As I was struggling to maintain my weak-ankled balance on the narrow crumbly sometimes disappearing mountainside trail, glancing warily down into the steep canyons, trying not to become quite that “one” with the woods of the Pacific Northwest, I wished for mountain goat feet.

Trail just south of Hart’s Pass campground

It's pretty well known that the goat-man god Pan can be playful. The usual notion of him is mischievously prancing about playing panpipes but evidently, he can also become crazy angry. During these episodes, his bloodcurdling yell scares the shit out of everybody. 

The wisdom of folklore tells us that those who experience a sudden overwhelming agitation and fear should realize that it is Pan’s unseen presence causing the panic.

Pan had visited me once already this day before I even set forth on this so-called trail. Nearly paralyzed with fear navigating the primitive road I considered abandoning my vehicle and just leaving it there on the deeply-rutted narrow and harrowingly-steep mountain road. The next rain would wash it over the edge, sending it banging down 10,000 feet of rocks into the canyon. Driving was fierce. Overhanging cliffs blocked visibility on hairpin curves, leaving no time to know if a vehicle was approaching head-on. If one indeed was coming, the outcome was clear. One of us would tumble off the steep cliff and slam against the jagged rocks for a long, long time. But I stuck with it, white-knuckled and teeth grinding until I made it up to Hart’s Pass. 

Funny, when she was giving me directions, the ranger never so much as raised an eyebrow when telling me to take Lost River Road after Goat River Road.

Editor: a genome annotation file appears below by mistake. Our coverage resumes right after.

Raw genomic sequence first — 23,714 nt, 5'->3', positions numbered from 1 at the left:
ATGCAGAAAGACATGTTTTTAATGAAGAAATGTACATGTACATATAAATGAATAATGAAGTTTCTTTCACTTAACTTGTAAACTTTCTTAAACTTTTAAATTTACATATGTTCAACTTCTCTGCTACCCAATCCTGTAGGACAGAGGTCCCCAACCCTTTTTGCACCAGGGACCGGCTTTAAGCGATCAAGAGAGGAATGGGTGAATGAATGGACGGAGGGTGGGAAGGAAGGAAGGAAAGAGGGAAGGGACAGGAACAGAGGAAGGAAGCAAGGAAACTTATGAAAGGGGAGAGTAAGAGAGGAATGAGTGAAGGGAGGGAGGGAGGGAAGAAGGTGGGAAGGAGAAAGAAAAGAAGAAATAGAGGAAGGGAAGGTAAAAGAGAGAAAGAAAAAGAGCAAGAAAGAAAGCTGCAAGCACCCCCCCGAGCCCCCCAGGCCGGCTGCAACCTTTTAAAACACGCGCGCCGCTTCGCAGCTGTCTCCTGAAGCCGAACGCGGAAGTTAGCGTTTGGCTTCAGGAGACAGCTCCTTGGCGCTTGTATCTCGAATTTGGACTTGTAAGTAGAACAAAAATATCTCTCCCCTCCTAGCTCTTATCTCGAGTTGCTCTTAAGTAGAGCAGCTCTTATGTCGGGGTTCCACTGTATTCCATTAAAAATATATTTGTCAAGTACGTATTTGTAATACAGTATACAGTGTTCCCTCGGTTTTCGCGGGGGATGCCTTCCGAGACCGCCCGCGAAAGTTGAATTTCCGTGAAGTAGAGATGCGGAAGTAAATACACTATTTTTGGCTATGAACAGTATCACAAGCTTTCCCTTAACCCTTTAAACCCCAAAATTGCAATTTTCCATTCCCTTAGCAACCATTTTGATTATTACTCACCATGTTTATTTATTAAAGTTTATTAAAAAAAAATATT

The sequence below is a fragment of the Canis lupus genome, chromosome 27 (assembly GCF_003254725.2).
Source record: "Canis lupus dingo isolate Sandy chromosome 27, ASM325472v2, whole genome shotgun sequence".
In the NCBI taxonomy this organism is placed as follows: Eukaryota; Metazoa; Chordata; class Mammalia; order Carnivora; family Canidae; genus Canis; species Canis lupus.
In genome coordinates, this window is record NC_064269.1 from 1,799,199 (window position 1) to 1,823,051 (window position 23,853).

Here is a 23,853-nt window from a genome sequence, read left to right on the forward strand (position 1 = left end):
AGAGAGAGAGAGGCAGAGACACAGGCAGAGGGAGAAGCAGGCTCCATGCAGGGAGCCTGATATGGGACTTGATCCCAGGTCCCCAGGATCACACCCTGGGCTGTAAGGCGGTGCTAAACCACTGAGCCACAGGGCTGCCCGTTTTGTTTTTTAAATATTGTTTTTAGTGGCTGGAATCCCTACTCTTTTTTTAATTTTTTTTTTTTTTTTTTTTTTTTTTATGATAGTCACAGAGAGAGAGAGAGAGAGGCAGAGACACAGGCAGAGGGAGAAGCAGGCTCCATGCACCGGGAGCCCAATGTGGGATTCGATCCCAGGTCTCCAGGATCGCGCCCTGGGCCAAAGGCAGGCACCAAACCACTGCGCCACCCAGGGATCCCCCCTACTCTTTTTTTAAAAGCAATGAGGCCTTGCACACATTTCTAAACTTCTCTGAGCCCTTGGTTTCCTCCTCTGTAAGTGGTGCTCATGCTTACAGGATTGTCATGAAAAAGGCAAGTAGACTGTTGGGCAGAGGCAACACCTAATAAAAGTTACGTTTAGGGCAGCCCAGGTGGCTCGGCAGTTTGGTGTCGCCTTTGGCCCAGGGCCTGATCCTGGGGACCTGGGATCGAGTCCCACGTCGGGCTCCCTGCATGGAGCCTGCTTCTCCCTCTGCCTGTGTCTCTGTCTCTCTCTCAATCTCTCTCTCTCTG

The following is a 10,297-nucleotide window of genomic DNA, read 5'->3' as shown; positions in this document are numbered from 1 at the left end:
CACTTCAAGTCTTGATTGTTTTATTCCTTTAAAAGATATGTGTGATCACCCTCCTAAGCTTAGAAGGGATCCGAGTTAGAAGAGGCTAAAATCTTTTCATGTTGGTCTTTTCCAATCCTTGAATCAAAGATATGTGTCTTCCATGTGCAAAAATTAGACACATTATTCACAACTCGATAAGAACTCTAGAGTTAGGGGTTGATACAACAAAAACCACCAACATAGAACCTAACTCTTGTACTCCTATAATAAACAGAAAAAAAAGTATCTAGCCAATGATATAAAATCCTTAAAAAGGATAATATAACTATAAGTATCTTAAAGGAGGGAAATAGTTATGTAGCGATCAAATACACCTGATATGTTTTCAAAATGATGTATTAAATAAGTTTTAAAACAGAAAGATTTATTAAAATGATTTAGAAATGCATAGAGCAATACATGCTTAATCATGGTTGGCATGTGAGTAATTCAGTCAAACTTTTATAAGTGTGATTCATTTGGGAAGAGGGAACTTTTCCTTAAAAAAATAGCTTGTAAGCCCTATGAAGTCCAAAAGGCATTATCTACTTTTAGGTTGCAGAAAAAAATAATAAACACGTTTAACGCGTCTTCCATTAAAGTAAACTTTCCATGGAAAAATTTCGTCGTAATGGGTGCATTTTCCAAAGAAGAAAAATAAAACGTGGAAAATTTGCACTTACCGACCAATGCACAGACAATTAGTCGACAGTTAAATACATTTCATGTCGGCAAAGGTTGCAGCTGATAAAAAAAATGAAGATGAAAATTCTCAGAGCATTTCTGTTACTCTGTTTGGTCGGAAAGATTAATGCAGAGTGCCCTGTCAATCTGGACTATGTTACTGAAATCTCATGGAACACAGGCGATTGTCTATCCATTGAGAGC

I feel a bit honored.

How did hiker survive the PCT? Carefully watching each step of my square hobbit feet as one misstep on the shaley berm could lead to a painful death, I mulled over the difficulty of maintaining vigilance over 2600 miles. Some even hike at night. I might be a bit too dreamy, too inclined to distraction by the splendors around me for the close scrutiny and simultaneous circumspection required day after day. For example, I could see being in the southwest desert hot and dehydrated, seeking shade to  curl up in and forgetting that rattlesnakes probably had the same idea.

It’s hard not to want to accomplish every possible noteworthy feat, but I think tackling small sections might be a better option for me than beginning in Mexico and walking to Canada. That way I’m not at risk for taking sweeping panoramas for granted, wishing I’d just make it to the border sometime soon. Hart’s Pass is the last stop-over, just 30 miles before the end of the trail at the Canadian Border. After reaching their goal, a lot of hikers retrace the last section to get a ride down to civilization from Hart’s Pass. It’s not only ridiculously beautiful but the vibe at Hart’s Pass campground is one of excitement. I hiked as far south as I could and then after resting, hiked as far north as I could.

The views of alpine forest, steep precipices, fields of wildflowers and distant mountain ranges were unique from the crest of each hill and around each bend.

My campsite was pretty and had a stellar view. I shared it with a couple hikers just cause I'd paid for it and they were broke, one a through-hiker just returning from the end of trail in Canada and the other, a section hiker.

I did not find the drive down from Hart’s Pass as heart-stopping. But then again, I had fearless company; I gave Boone from Kentucky, the through-hiker who shared the campsite a ride down to his lodging outside Winthrop. I have since read that this road is in fact considered one of the most treacherous in the state, which is saying something in a state with mountain peaks exceeding 14,000 feet. Still, I’d do it again…maybe. Depends whether Pan is traipsing about.